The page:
Five questions with the author of Far from the Tree on how families with extreme difference find connectedness in their "horizontal" identities.
In his new book, Parker Palmer takes a deep and wise look at the loss of values that have impoverished American democracy and public life. He discusses healing the heart of democracy and the five habits necessary in moving forward. Our extended correspondence interview with the Quaker elder and educator.
William Blake, the English poet and engraver, wrote two poems entitled “Holy Thursday” — one a “song of innocence” and one a “song of experience.”
Each of them decry the wretched realities of children in poverty but tell different stories, in different tones. The Song of Experience begins, in outrage:
Is this a holy thing to see
In a rich and fruitful land,
Babes reduc’d to misery,
Fed with cold and usurous hand?
I came to Jerusalem as a journalist, not a pilgrim, and so I was completely surprised today, when, in the cacophony and kitschy merchandising of the Old City’s Via Dolorosa (“The Way of Sorrows”), my eye landed on a sign marking the second station on Jesus’ march to Calvary (“Jesus falls for the first time”) and felt a sob rising in my throat. Embarrassed, I touched Krista’s arm and told her I thought I might cry, trying to explain to her what the stations meant to me as a young girl.
In the room with Izzeldin Abuelaish, author of I Shall Not Hate, about repentance, forgiveness, and a new way forward in the midst of discrimination.
One of the pioneering teachers of Buddhist thought and meditation in the U.S. answers our in-house "wannabe" mindfulness practitioner's questions on techniques and focus, and the balance of new technologies with human connection.
The parable of the hummingbird, the loss of sacredness through the destruction of forests, and deeper religious truths through science.
A rapid view of every little moment of 26 asanas, in 105 degrees, for 90
In the late 1980’s, an unlikely series of events carried me to Nicaragua, Honduras, and El Salvador to meet high-ranking political figures and rebel leaders. But, it was an unexpected encounter with an unknown woman in Managua during La Gritería that made the trip so memorable and changed the way I see the Advent season forever.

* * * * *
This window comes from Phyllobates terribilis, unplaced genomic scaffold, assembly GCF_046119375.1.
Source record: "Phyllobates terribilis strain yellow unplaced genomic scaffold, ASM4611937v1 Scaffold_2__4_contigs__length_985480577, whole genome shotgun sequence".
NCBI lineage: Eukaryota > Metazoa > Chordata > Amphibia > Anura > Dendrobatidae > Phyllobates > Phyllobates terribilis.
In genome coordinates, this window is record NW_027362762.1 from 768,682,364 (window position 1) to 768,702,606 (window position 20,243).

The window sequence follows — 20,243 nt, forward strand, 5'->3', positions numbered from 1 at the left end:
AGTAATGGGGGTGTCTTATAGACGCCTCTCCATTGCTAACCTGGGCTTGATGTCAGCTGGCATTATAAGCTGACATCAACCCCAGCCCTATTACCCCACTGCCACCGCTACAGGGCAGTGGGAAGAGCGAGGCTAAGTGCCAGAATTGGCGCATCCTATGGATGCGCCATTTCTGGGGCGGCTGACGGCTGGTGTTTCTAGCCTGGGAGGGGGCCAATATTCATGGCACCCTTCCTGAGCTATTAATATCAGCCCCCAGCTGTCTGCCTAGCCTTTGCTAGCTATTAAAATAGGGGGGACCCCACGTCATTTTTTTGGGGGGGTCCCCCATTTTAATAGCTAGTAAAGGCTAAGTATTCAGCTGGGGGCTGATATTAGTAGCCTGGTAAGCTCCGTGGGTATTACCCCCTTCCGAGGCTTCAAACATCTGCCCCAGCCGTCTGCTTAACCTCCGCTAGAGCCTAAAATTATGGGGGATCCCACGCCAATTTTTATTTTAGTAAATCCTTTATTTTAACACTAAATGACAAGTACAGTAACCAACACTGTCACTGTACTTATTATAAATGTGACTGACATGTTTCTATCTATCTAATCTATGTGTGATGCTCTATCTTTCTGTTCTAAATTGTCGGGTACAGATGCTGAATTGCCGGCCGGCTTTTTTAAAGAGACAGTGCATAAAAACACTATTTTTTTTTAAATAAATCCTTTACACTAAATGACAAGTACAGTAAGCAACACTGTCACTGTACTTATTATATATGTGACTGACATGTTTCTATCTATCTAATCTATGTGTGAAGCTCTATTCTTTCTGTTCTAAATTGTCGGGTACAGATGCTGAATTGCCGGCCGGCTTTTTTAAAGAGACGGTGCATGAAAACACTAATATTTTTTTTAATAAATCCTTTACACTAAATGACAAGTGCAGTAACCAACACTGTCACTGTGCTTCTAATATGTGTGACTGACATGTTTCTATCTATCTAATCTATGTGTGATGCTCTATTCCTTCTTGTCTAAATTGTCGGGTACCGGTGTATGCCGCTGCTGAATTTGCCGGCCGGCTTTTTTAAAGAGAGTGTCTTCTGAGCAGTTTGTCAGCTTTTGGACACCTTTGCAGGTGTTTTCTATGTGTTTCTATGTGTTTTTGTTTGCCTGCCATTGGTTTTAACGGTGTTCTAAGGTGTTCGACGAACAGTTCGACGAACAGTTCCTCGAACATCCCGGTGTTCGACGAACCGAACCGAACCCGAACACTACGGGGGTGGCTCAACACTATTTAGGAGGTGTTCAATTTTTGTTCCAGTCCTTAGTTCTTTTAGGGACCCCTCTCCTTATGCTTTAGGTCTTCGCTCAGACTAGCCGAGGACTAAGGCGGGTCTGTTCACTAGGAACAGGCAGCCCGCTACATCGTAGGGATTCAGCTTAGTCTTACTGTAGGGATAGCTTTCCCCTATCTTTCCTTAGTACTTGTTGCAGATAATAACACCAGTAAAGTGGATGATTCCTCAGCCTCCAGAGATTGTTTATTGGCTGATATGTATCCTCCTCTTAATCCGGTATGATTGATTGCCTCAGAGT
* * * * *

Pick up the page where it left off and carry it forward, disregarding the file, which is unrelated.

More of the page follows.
This year, Lincoln Center announced that its fall festival for the first time would be produced around a unifying concept: that of “spiritual expression and the illumination of our large, interior universes,” according to Jane S. Moss, Lincoln Center’s Vice President of Programming. The series, dubbed the White Light Festival, began October 28th and includes an array of musical experiences and tastes, ranging from Brahms’ requiem to Meredith Monk, to the Tallis Scholars, and from Antony and the Johnsons to the Latvian National Choir.
Eddie Long's "anti-homosexual" theology, power, and news coverage. One inside view of the black church.
Richard Crouter’s elegant, concise book on Reinhold Niebuhr’s thought and legacy is a magnificent introduction to the life and work of this 20th-century theologian and public intellectual. I’ve been an armchair aficionado of this major thinker since the early days of this program when we produced a show and a magnificent (if you can forgive me for saying so) website we entitled “Moral Man and Immoral Society,” after one of Niebuhr’s significant works.
A good one. Martin Marty rarely swings for the fences, but when he does he knocks it out of the park. In today’s Sightings column, he takes aim at the son of Billy Graham:
Franklin Graham on Islam and Violence
by Martin E. Marty
As we began to spread the word to close friends about our name change from Speaking of Faith with Krista Tippett to Krista Tippett on Being, we were invited to speak to an audience of colleagues here at American Public Media earlier this month.
“Everything I write is for spiritual reasons—to help people keep their spirits up, to help transform misery into laughter or healing, to help people remember the truth of their spiritual identities.”
Writing in order to know. Writing in order to be changed. Writing as compassion.
New data from the Pew Forum may be unsurprising to some of us, but it amplifies what we have probably assumed to be true and seems relevant to our projects at Speaking of Faith:
“Compared with their elders today, young people are much less likely to affiliate with any religious tradition or to identify themselves as part of a Christian denomination. Fully one-in-four adults under age 30 (25%) are unaffiliated, describing their religion as “atheist,” “agnostic” or “nothing in particular.” This compares with less than one-fifth of people in their 30s (19%), 15% of those in their 40s, 14% of those in their 50s and 10% or less among those 60 and older. About two-thirds of young people (68%) say they are members of a Christian denomination and 43% describe themselves as Protestants, compared with 81% of adults ages 30 and older who associate with Christian faiths and 53% who are Protestants.”
Any insights you draw from this latest report?